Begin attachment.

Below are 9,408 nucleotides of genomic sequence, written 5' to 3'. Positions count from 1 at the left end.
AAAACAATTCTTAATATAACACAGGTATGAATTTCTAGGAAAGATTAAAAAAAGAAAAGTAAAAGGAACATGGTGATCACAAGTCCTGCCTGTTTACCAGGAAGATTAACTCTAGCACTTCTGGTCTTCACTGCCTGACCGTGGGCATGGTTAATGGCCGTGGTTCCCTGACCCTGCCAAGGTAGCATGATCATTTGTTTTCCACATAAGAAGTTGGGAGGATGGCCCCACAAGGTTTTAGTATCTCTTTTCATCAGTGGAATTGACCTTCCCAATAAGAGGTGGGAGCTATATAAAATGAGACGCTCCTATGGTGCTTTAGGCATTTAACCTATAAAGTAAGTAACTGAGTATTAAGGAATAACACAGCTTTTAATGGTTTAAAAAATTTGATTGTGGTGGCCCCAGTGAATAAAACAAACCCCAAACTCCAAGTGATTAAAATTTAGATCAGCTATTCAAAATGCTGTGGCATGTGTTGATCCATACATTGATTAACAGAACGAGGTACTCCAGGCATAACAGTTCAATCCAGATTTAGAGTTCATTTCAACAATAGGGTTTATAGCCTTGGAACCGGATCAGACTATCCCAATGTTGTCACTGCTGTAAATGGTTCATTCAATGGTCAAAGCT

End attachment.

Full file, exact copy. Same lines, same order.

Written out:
Below are 9,408 nucleotides of genomic sequence, written 5' to 3'. Positions count from 1 at the left end.
AAAACAATTCTTAATATAACACAGGTATGAATTTCTAGGAAAGATTAAAAAAAGAAAAGTAAAAGGAACATGGTGATCACAAGTCCTGCCTGTTTACCAGGAAGATTAACTCTAGCACTTCTGGTCTTCACTGCCTGACCGTGGGCATGGTTAATGGCCGTGGTTCCCTGACCCTGCCAAGGTAGCATGATCATTTGTTTTCCACATAAGAAGTTGGGAGGATGGCCCCACAAGGTTTTAGTATCTCTTTTCATCAGTGGAATTGACCTTCCCAATAAGAGGTGGGAGCTATATAAAATGAGACGCTCCTATGGTGCTTTAGGCATTTAACCTATAAAGTAAGTAACTGAGTATTAAGGAATAACACAGCTTTTAATGGTTTAAAAAATTTGATTGTGGTGGCCCCAGTGAATAAAACAAACCCCAAACTCCAAGTGATTAAAATTTAGATCAGCTATTCAAAATGCTGTGGCATGTGTTGATCCATACATTGATTAACAGAACGAGGTACTCCAGGCATAACAGTTCAATCCAGATTTAGAGTTCATTTCAACAATAGGGTTTATAGCCTTGGAACCGGATCAGACTATCCCAATGTTGTCACTGCTGTAAATGGTTCATTCAATGGTCAAAGCT